Indonesia: Police Investigate Politician’s Facebook Post Mocking Papua Activist

Ronna Nirmala
Indonesia: Police Investigate Politician’s Facebook Post Mocking Papua Activist A Papuan student whose face is painted with the colors of the separatist “Morning Star” flag holds a poster during a rally near the Indonesian presidential palace in Jakarta, Aug. 28, 2019

Indonesian police detained a politician on Wednesday after he allegedly compared a black human rights activist from Papua province to an ape in social media posts that sparked anger in the mostly Melanesian region. 

Ambroncius Nababan posted a photo on Facebook of Natalius Pigai, a former member of the National Human Rights Commission (Komnas HAM), next to one of a gorilla along with a caption that read: “Brother, our vaccine is not Sinovac/Pfizer. Our vaccine is one for rabies.”

The post was in response to remarks by Pigai in a YouTube interview that he would refuse to receive a vaccine from China’s Sinovac Biotech and that vaccinations should be voluntary. 

In another Facebook post commenting on an article about Pigai’s avowed refusal to be vaccinated, Nababan wrote: “I’m very sorry, but the Sinovac vaccine is made for humans, not for gorillas.”

Nababan was summoned for questioning and named a suspect on Tuesday after police received a complaint from a Papuan youth group.

National police spokesman Rusdi Hartono said investigators had sufficient evidence to detain Nababan, a Hanura Party politician and member of the ruling coalition.

“(Nababan) is strongly suspected of having committed a criminal offense and has been detained,” Rusdi told reporters on Wednesday.

The politician could face five years in prison if convicted of violating a 2008 law to eliminate racism and discrimination, he said.

“The national police investigators will pursue this case in a professional and accountable manner,” Rusdi said, responding to concerns that Nababan could escape prosecution because of his political connections.

Nababan, who has been photographed with President Joko “Jokowi” Widodo and other officials, said he was sorry if people were offended by his posts, but denied any wrongdoing.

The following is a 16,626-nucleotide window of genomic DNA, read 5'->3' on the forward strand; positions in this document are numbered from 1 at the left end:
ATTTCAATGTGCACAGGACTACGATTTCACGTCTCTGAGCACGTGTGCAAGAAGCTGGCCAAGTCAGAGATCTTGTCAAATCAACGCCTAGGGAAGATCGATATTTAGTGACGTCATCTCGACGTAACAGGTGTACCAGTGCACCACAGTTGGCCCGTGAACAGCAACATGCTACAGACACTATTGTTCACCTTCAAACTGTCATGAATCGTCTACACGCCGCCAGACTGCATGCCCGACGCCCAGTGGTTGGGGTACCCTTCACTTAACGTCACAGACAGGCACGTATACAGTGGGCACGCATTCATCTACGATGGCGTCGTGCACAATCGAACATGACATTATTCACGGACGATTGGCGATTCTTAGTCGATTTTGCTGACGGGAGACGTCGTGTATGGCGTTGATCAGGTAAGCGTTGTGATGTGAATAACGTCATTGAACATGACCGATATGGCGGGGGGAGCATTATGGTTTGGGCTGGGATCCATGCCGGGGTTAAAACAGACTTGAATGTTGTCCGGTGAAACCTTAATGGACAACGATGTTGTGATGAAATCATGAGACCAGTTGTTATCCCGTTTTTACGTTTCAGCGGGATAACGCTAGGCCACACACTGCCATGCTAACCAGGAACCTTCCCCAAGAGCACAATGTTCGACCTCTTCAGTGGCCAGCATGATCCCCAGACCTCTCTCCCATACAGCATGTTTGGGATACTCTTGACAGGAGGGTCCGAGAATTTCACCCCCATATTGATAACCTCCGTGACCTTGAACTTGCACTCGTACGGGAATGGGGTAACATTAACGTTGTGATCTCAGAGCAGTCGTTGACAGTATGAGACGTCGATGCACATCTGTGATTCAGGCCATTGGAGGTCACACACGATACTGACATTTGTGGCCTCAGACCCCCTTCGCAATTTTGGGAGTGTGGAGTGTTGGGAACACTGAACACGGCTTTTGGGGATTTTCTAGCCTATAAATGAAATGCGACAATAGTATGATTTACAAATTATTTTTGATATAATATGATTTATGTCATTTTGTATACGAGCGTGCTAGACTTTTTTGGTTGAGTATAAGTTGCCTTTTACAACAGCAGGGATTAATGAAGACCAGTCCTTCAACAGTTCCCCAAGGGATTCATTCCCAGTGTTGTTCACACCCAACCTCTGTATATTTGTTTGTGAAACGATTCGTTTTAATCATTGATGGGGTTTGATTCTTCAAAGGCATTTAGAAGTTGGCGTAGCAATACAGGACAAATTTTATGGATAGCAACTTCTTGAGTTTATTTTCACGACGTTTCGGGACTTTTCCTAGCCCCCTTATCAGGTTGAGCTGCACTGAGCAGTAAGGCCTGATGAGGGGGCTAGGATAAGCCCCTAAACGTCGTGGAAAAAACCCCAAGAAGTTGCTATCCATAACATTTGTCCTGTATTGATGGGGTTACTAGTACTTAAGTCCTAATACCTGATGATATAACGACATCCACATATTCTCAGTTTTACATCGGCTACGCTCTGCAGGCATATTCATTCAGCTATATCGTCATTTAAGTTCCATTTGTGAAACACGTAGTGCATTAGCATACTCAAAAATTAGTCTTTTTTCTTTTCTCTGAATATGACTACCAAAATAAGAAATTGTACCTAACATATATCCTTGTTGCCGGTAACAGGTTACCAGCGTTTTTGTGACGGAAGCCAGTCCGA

“I just copied and pasted the pictures,” Nababan said at the national police headquarters.

“I had no racist intent. I was just criticizing Mr. Pigai that if he objects to Sinovac, that’s fine, everyone can disagree, but don’t make it public,” he said.

“I sincerely apologize to all the people of Papua. Please let there be no misunderstanding and miscommunication and I hope people understand and forgive,” he said.

Previously, Nababan said it was inconceivable for him to be racist toward Papuans.

“I was a candidate for the House of Representatives from a Papuan electoral district in the 2019 general elections,” he said.

Meanwhile, a community leader, Samuel Tabuni, said the posts upset Papuans.

“It is true that Papuans are angry. We have made a petition to demand that the person be punished in accordance with Indonesian law,” he said in a statement.

“Racist statements that denigrate Papuans have been rampant. It’s not about Mr. Natalius Pigai, he’s just a symbol,” he said. “In my opinion, the law must be enforced to show that this country does not allow things like that to happen.”

John Nasion Robby Gobay said Papuans often have been subjected to racist abuse while offenders faced no consequences.

Gobay, the second secretary of the Papuan Customary Council, urged people to remain calm and trust police to handle the case.

“I remind you that this was the action of an individual, Ambroncius, not of the Batak people,” he said, referring to Nababan’s North Sumatra tribe.

2019 protests

Anger over Nababan’s posts raised fears of widespread protests in Papua similar to those in 2019 triggered by perceived racism involving security forces targeting Papuan students on Java island. Two weeks of violence left more than 40 people dead.  

The unrest prompted the government to send as many as 3,000 police and military troops to the Papua region and to block the internet for three weeks.

The central government in Jakarta blamed the separatist United Liberation Movement of West Papua and the West Papua National Committee for the uprising that saw thousands of people join protests calling for a vote on self-determination for the Indonesian half of New Guinea island.

Papuan activists and their supporters, inspired by the Black Lives Matter protests in the United States, went on social media in 2020 using the hashtag “PapuanLivesMatter” to denounce what they see as racist treatment across Indonesia of Papuans.

A low-level separatist conflict has simmered since the 1960s in Papua, a region at the far eastern end of the Indonesian archipelago. The region declared its independence from Dutch colonial rule on Dec. 1, 1961. But that was rejected by the Netherlands and later by Indonesia.

In 1963, Indonesian forces invaded the region and annexed it. Six years later, the region held a referendum in which security forces selected slightly more than 1,000 people to agree to Papua’s formal absorption into the nation, according to human rights advocacy groups.


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